14. Power to require, as does Sess. Laws 1925, chap. 197, sec. 3, that auto transportation companies, which are common carriers, give bond to satisfy recovery for injury to passenger or damage to property, implies power to establish the qualification of the bondsman as an insurance or bonding company.

15. As the requiring of a bond from auto transportation companies is a matter of legislative discretion, so is the amount [42 Idaho 171] of the bond, unless it be wholly unreasonable, or confiscatory and prohibitive of a business which may not be prohibited.

16. The cost of bonds required by Sess. Laws 1925, chap. 197, sec. 3, of an auto transportation company, does not invalidate it as unreasonable; the limit of liability for each car being $5,000 for injury to one person, and a $10,000 maximum liability for injury to all in a vehicle of not over twelve passengers' capacity.

17. License fee of five per cent of gross earnings of auto transportation company imposed by Sess. Laws 1925, chap. 197, sec. 5, is not invalid merely because above cost of regulation.

18. Allegation of complaint, that license fee required of auto transportation company is in excess of value of privilege conferred, is mere conclusion of law, not admitted by demurrer.

19. Even if the business of an auto transportation company will not pay the license tax of five per cent of gross earnings required by Sess. Laws 1925, chap. 197, sec. 5, and leave a margin of profit, this does not require foregoing of the tax.

20. Use of highways, which as to private carriers may be regulated, may as to public carriers be prohibited.

21. Classification of auto transportation companies by Sess. Laws 1925, chap. 197, to subject to regulation only those using the public highways for transportation of passengers or freight for hire as a business, and not those using highways for transportation of their own goods in their own privately-owned vehicles, is not unreasonable.

22. The exemption by Sess. Laws 1925, chap. 197, as to bonds and license tax of auto transportation companies, of vehicles used exclusively for transportation of school children is not unreasonable.

23. Exemption from Sess. Laws 1925, chap. 197, as to bonds and license tax of auto transportation companies of motor propelled cars or engines operated on tracks of steam or electric railroads, and companies operating exclusively in cities, is not arbitrarily discriminative or unreasonable; the former being under jurisdiction of Public Utilities Commission (C. S., secs. 2368-2530), and the latter being left in the control of the cities, and the classes being further so inherently subject to distinction as to permit the classification.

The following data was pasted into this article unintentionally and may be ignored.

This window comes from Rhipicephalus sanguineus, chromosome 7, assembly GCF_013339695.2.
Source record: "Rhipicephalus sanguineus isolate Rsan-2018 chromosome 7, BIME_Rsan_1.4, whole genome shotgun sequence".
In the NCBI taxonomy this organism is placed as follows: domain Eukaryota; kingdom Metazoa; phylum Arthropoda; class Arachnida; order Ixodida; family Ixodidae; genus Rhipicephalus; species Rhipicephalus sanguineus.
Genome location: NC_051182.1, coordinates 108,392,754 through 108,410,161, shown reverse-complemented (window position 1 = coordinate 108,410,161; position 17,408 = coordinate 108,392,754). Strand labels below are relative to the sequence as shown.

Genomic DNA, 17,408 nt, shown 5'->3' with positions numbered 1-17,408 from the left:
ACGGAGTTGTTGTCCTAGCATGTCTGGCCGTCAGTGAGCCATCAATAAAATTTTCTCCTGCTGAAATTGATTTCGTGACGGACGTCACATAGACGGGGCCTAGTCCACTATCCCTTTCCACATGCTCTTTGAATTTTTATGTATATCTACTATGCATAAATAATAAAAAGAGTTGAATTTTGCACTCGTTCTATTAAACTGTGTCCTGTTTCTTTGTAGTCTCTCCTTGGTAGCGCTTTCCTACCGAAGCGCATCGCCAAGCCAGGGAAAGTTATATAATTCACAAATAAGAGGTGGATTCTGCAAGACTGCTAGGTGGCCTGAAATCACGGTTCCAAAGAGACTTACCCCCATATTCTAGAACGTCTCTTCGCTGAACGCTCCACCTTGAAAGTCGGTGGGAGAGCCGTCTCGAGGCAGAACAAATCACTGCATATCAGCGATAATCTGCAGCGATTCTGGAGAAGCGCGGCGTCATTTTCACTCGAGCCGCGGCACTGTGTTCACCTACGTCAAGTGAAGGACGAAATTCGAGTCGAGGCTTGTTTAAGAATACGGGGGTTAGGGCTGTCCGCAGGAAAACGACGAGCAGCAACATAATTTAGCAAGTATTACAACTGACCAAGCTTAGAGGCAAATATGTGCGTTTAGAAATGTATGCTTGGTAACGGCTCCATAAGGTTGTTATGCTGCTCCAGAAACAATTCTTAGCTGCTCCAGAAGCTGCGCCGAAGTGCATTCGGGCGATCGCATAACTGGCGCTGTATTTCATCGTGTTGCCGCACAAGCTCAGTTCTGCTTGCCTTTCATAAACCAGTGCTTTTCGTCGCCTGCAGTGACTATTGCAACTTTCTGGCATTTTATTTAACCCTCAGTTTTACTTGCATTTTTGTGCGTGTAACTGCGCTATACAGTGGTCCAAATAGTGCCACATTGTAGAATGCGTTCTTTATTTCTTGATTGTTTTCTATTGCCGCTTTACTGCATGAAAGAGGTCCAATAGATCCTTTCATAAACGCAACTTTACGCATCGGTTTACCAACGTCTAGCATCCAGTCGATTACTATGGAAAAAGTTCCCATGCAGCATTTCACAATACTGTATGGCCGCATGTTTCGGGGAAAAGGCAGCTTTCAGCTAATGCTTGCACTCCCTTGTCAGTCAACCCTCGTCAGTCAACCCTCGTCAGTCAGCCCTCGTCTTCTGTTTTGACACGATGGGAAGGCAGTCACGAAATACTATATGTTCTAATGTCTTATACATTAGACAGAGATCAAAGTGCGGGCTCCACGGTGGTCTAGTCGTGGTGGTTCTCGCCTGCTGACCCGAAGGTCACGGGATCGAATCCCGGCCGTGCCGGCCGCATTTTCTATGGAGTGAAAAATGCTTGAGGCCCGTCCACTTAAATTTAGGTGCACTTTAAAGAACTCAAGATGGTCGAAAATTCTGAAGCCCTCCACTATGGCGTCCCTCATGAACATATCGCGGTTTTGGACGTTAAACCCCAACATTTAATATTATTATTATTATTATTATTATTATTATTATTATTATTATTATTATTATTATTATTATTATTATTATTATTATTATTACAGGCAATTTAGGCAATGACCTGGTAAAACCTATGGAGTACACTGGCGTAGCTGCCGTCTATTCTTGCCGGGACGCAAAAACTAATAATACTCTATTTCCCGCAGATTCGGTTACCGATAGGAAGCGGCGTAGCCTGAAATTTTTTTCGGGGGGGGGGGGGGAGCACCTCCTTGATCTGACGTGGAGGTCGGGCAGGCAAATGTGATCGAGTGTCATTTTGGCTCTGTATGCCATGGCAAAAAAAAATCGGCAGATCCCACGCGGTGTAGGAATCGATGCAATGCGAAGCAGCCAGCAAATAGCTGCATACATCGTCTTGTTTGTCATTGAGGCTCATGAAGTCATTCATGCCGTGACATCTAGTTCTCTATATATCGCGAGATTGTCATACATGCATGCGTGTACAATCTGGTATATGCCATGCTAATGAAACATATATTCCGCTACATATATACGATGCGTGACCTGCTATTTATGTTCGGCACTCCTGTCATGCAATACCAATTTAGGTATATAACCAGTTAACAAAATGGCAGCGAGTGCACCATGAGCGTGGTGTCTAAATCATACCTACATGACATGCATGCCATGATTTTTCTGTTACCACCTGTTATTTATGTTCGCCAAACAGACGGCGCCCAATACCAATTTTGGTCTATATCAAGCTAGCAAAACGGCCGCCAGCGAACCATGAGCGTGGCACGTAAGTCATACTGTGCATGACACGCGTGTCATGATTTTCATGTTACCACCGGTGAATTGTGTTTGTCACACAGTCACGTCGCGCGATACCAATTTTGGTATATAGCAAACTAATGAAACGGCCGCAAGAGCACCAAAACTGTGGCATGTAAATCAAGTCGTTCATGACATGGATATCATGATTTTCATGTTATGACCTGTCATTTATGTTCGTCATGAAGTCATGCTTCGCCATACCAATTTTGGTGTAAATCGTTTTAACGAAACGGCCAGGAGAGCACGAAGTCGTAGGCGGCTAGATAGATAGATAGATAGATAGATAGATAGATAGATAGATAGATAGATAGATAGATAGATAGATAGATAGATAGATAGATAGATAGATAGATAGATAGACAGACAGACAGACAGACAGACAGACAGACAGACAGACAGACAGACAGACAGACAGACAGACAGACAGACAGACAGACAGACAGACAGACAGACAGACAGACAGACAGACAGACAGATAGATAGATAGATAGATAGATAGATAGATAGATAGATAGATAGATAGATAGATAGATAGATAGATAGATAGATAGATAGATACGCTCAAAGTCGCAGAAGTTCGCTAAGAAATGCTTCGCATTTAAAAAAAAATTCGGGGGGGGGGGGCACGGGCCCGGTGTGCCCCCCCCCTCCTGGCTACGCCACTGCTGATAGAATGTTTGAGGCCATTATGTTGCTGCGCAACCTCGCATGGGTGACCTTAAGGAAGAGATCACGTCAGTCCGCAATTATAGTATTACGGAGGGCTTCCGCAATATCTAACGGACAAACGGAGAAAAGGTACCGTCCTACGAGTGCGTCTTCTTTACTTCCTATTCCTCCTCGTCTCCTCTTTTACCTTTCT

24. Relative to claim of discrimination, in favor of carrying of baggage, of Sess. Laws 1925, chap. 197, sec. 5, imposing on auto transportation companies a license tax of five per cent of gross earnings from freight and passengers carried, carrying of baggage is ordinarily incident to carrying of passengers.

25. That express companies are already subject to a business tax under C. S., sec. 3355, justifies, as against claim of discrimina- [42 Idaho 172] tion, the imposition by Sess. Laws 1925, chap. 197, sec. 5, on auto transportation companies of the license tax of five per cent of gross earnings from "freight and passengers" carried, only.

26. That the regulations imposed by Sess. Laws 1925, chap. 197, on auto transportation companies, might burden the carrying of mails, and the necessity of unburdened transportation thereof, are sufficient justification of exemption of mail carried from the license tax, imposed on such companies, of five per cent of gross earnings from "freight and passengers" transported.

27. The five per cent tax on earnings from carrying passengers and freight, imposed by Sess. Laws 1925, chap. 197, sec. 5, on auto transportation companies, is not a "toll" forbidden on federal aid roads by Act Cong. July 11, 1916 (U. S. Comp. Stats., sec. 7477a et seq.); and Act Cong. Nov. 9, 1921 (U. S. Comp. Stats. Ann. Supp. 1923, secs. 7477 1/4-7477 1/4y), but is a license tax on the privilege of using the highways for business purposes.

28. The five per cent tax on earnings imposed by Sess. Laws 1925, chap. 197, sec. 5, being a license tax, does not violate Const., art 7, sec. 5, requiring uniformity, and prohibiting duplication of taxes.

29. The court cannot pass on the manner or form in which plaintiff has right to comply with a statute, he not offering or attempting to comply with it under any terms, but refusing to do so altogether, and seeking to enjoin its enforcement. [42 Idaho 173] [244 P. 150]